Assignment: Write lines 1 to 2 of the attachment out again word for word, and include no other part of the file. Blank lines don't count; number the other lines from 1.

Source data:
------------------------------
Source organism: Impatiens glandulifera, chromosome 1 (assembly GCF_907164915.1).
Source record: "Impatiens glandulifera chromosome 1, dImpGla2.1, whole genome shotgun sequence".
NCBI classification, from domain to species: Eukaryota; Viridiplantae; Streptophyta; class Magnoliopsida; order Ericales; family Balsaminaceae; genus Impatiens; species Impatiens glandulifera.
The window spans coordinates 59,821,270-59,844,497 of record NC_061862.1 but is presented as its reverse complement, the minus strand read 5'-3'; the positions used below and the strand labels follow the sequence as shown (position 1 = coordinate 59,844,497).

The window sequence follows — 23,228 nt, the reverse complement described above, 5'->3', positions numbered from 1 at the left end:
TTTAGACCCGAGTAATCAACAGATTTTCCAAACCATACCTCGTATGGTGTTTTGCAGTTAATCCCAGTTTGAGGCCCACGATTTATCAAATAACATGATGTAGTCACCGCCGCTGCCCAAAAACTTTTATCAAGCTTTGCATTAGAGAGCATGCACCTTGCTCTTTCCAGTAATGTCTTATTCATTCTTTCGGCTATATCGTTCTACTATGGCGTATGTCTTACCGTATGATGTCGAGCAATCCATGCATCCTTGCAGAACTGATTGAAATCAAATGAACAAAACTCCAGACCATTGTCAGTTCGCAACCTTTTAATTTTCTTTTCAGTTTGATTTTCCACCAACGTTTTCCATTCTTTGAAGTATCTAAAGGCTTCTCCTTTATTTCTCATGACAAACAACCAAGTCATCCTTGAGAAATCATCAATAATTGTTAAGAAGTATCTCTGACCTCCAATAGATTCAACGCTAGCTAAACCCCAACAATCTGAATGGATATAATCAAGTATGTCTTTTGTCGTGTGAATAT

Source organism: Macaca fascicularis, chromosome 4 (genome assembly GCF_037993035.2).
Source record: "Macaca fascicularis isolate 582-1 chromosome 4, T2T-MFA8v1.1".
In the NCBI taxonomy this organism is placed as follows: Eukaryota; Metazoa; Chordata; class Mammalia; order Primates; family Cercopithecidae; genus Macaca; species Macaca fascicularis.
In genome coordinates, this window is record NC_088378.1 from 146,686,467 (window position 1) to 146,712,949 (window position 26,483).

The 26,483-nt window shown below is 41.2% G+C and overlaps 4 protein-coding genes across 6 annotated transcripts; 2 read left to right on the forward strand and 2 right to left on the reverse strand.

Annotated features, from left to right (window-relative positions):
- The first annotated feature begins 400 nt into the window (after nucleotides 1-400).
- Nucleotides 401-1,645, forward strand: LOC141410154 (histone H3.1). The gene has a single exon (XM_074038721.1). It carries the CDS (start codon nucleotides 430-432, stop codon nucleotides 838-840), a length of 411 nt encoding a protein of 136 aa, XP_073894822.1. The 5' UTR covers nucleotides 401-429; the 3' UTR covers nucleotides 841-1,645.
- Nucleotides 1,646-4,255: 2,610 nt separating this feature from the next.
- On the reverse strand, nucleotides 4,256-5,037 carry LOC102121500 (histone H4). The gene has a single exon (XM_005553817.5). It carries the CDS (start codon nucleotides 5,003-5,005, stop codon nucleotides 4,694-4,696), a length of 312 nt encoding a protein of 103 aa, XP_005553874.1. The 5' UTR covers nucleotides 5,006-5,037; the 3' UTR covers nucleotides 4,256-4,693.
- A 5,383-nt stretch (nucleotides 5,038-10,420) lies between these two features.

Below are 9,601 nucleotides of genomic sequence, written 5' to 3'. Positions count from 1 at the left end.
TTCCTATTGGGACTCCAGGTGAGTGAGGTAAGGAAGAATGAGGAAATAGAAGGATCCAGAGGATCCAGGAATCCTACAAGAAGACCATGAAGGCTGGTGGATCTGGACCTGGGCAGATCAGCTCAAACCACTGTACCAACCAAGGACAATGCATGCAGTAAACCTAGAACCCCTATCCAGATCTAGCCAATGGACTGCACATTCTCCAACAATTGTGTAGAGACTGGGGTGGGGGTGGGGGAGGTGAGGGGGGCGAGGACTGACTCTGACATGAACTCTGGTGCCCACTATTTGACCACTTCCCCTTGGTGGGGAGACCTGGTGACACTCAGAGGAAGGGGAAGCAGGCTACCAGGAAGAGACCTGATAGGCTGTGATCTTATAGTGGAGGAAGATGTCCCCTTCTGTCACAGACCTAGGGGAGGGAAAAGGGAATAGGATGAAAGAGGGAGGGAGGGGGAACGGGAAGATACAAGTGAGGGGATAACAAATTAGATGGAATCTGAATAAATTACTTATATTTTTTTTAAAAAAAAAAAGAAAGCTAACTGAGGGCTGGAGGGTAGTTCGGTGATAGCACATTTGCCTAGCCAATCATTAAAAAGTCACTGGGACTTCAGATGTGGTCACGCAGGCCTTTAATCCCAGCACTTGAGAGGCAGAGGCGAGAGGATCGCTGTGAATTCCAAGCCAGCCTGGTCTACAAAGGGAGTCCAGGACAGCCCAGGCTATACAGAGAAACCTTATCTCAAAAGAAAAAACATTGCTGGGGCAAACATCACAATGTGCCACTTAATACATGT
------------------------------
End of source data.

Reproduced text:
Source organism: Impatiens glandulifera, chromosome 1 (assembly GCF_907164915.1).
Source record: "Impatiens glandulifera chromosome 1, dImpGla2.1, whole genome shotgun sequence".